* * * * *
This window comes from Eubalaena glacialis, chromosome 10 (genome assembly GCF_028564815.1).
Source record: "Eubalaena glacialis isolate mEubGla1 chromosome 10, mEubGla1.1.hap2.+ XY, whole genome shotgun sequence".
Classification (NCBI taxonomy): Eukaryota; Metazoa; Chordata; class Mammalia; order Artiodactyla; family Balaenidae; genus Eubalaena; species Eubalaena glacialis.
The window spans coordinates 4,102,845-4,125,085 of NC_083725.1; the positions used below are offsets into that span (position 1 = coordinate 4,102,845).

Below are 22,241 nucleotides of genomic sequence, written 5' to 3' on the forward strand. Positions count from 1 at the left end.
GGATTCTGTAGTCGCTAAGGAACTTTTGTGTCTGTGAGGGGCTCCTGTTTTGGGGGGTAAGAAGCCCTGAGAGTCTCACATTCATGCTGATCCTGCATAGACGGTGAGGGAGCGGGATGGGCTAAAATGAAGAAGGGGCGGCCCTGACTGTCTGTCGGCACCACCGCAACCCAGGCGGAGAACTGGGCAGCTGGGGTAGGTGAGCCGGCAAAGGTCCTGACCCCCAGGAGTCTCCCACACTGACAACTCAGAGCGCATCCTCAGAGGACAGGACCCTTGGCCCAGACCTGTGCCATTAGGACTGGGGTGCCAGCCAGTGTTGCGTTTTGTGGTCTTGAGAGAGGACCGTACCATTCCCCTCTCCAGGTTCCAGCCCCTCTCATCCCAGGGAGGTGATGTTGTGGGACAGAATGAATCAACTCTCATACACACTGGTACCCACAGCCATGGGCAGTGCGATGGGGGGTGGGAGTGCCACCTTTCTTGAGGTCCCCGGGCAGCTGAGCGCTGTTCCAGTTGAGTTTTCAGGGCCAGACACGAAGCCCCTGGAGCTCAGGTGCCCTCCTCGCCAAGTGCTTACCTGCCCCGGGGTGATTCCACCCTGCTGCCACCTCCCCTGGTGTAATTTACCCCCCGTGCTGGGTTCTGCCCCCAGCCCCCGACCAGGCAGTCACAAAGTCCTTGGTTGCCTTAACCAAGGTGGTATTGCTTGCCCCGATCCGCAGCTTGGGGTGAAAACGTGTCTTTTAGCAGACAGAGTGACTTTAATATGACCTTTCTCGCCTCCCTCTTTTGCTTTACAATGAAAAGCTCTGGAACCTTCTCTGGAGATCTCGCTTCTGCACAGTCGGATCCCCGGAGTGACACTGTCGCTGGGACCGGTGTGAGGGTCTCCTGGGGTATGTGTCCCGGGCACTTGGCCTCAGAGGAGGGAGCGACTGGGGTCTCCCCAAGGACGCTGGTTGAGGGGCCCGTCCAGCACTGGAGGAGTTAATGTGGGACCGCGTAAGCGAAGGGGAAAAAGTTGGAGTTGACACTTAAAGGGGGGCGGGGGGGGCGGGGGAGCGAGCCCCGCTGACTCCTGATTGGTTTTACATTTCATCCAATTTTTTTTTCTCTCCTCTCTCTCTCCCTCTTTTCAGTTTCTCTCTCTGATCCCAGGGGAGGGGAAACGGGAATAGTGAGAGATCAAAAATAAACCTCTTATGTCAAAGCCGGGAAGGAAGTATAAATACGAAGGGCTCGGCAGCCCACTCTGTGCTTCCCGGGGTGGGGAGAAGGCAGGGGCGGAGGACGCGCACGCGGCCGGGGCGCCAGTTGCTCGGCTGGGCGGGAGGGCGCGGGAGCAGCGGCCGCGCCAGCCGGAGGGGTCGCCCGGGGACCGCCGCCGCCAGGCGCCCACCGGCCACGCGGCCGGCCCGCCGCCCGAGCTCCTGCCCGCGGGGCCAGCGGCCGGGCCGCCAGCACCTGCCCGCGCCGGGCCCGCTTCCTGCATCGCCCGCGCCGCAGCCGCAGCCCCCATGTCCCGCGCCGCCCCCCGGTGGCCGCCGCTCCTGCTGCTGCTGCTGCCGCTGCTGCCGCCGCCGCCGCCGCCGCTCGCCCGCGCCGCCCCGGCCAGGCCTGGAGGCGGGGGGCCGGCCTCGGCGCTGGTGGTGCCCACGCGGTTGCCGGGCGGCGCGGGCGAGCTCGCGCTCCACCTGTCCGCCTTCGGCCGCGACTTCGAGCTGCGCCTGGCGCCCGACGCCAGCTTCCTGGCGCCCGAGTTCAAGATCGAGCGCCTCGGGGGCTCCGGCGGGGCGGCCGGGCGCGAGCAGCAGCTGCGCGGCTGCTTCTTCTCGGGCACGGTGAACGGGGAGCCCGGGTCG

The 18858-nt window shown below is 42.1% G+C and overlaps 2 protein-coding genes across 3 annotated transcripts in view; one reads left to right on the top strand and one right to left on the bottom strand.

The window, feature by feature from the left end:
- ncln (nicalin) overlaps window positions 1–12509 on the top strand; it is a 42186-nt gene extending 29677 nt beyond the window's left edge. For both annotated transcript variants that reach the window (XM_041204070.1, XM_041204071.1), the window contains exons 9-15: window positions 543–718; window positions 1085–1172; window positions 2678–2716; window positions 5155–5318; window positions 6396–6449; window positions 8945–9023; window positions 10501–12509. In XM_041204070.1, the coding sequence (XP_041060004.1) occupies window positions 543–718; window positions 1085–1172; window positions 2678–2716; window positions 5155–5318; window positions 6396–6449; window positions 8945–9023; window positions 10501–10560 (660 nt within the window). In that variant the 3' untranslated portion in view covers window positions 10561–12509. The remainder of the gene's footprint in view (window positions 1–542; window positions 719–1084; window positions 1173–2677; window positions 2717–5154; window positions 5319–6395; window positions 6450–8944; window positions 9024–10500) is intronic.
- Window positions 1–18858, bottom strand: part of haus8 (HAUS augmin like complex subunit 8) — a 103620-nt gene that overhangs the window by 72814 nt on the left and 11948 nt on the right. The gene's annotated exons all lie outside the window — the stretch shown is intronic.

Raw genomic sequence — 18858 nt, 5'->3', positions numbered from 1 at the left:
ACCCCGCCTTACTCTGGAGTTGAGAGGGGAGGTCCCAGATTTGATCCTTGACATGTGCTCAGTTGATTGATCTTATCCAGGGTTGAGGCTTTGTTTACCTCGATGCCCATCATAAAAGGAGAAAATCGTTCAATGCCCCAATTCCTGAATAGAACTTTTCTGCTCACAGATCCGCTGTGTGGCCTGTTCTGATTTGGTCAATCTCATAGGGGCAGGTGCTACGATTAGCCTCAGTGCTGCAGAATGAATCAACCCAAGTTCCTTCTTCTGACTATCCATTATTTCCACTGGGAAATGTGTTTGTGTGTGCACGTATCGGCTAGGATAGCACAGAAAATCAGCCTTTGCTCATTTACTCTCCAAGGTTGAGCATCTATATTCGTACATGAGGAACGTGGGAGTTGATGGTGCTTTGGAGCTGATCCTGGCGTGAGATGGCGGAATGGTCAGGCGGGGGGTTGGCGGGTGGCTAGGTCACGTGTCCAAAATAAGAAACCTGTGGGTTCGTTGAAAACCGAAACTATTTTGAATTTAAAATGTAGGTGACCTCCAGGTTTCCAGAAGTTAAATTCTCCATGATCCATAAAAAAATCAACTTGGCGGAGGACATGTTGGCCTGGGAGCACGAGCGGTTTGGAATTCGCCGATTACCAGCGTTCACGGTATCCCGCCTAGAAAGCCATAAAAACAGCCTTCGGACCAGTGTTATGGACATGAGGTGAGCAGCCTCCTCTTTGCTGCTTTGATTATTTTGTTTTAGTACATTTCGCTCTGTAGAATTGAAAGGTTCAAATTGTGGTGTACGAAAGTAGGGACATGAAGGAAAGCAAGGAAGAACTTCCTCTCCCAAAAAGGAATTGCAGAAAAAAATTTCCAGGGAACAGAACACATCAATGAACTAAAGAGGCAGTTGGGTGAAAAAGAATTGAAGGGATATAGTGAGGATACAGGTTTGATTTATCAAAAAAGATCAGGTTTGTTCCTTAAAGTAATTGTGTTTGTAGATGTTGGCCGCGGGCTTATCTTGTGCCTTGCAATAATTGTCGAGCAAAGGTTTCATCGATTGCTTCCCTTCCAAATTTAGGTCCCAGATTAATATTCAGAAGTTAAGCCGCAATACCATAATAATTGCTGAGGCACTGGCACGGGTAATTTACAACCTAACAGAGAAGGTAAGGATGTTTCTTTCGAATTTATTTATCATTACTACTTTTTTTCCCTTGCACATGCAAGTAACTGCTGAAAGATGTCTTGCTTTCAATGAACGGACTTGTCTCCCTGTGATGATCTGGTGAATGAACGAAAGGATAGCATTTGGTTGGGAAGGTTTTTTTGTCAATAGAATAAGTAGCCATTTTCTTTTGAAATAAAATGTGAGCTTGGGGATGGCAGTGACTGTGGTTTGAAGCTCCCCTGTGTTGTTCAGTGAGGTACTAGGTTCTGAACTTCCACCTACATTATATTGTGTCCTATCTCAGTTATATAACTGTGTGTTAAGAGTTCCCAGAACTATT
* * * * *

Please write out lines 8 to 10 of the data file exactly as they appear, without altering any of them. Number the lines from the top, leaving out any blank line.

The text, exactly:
The window, feature by feature from the left end:
- ncln (nicalin) overlaps window positions 1–12509 on the top strand; it is a 42186-nt gene extending 29677 nt beyond the window's left edge. For both annotated transcript variants that reach the window (XM_041204070.1, XM_041204071.1), the window contains exons 9-15: window positions 543–718; window positions 1085–1172; window positions 2678–2716; window positions 5155–5318; window positions 6396–6449; window positions 8945–9023; window positions 10501–12509. In XM_041204070.1, the coding sequence (XP_041060004.1) occupies window positions 543–718; window positions 1085–1172; window positions 2678–2716; window positions 5155–5318; window positions 6396–6449; window positions 8945–9023; window positions 10501–10560 (660 nt within the window). In that variant the 3' untranslated portion in view covers window positions 10561–12509. The remainder of the gene's footprint in view (window positions 1–542; window positions 719–1084; window positions 1173–2677; window positions 2717–5154; window positions 5319–6395; window positions 6450–8944; window positions 9024–10500) is intronic.
- Window positions 1–18858, bottom strand: part of haus8 (HAUS augmin like complex subunit 8) — a 103620-nt gene that overhangs the window by 72814 nt on the left and 11948 nt on the right. The gene's annotated exons all lie outside the window — the stretch shown is intronic.